Water access is going to be one of the most pressing issues of the 21st century. As climate change dries out the already dry areas and makes the wet ones wetter, we’re poised to see some radical civilizational shifts.
By Brian Merchant|MOTHERBOARD
For one, a number of densely populated areas will come under serious water stress—which analysts fear will lead to strife, thirst, and even violent conflict. With that in mind, the World Resource Institute has assembled a new report projecting which nations are most likely to be hardest hit by water stress in coming decades.
The nations most likely to be hit by severe and continuous water shortages by 2040 include Bahrain (which will be the single most water-stressed), Israel, Palestine, Spain, and Chile.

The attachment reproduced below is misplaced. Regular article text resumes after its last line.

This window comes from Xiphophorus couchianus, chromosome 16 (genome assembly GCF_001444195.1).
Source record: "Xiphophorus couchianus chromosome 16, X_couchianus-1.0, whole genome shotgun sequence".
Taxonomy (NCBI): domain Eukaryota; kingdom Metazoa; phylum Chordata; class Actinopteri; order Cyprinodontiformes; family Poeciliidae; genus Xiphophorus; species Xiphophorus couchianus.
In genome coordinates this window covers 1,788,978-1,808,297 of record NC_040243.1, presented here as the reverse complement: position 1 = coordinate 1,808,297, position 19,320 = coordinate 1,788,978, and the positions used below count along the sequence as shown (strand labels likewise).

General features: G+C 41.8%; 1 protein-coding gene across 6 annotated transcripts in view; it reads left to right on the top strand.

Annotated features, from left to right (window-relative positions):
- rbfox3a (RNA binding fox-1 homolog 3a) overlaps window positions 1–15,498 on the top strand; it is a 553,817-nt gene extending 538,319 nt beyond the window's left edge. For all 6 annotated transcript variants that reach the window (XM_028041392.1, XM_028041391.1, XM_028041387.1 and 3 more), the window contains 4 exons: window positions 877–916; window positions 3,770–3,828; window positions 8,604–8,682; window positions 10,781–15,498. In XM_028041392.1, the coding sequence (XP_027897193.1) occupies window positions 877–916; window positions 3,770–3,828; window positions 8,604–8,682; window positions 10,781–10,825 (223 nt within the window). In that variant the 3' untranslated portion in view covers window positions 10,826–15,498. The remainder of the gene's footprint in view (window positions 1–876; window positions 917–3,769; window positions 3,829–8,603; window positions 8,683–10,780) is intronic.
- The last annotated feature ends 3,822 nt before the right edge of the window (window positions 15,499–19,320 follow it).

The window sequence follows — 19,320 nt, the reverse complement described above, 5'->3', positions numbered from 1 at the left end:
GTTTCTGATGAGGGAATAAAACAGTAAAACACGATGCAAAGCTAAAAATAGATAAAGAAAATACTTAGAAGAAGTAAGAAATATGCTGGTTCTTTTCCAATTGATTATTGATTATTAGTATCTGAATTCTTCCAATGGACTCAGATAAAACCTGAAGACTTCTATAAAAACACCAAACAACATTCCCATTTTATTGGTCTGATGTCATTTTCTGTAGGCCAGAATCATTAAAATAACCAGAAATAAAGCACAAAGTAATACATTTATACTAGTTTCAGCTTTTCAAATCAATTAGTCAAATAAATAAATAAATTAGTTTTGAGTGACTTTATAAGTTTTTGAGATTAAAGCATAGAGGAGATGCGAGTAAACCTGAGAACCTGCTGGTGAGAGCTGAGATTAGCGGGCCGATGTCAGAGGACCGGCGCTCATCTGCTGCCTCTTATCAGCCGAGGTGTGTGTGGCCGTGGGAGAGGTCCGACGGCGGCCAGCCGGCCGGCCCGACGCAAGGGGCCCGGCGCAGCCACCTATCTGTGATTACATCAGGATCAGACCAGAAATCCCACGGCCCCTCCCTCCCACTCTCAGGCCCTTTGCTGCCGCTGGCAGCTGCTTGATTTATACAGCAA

“Fourteen of the 33 likely most water stressed countries in 2040 are in the Middle East,” according to WRI’s analysis, “including nine considered extremely highly stressed with a score of 5.0 out of 5.0: Bahrain, Kuwait, Palestine, Qatar, United Arab Emirates, Israel, Saudi Arabia, Oman and Lebanon.”
WRI says that the region is probably the “least water-secure in the world” and currently relies largely on groundwater withdrawals and desalinated seawater to quench its population’s thirst. The Institute says the Middle East faces “exceptional water-related challenges for the foreseeable future.” Saudi Arabia, for instance, is currently planning on surviving nearly entirely on imported water by just next year.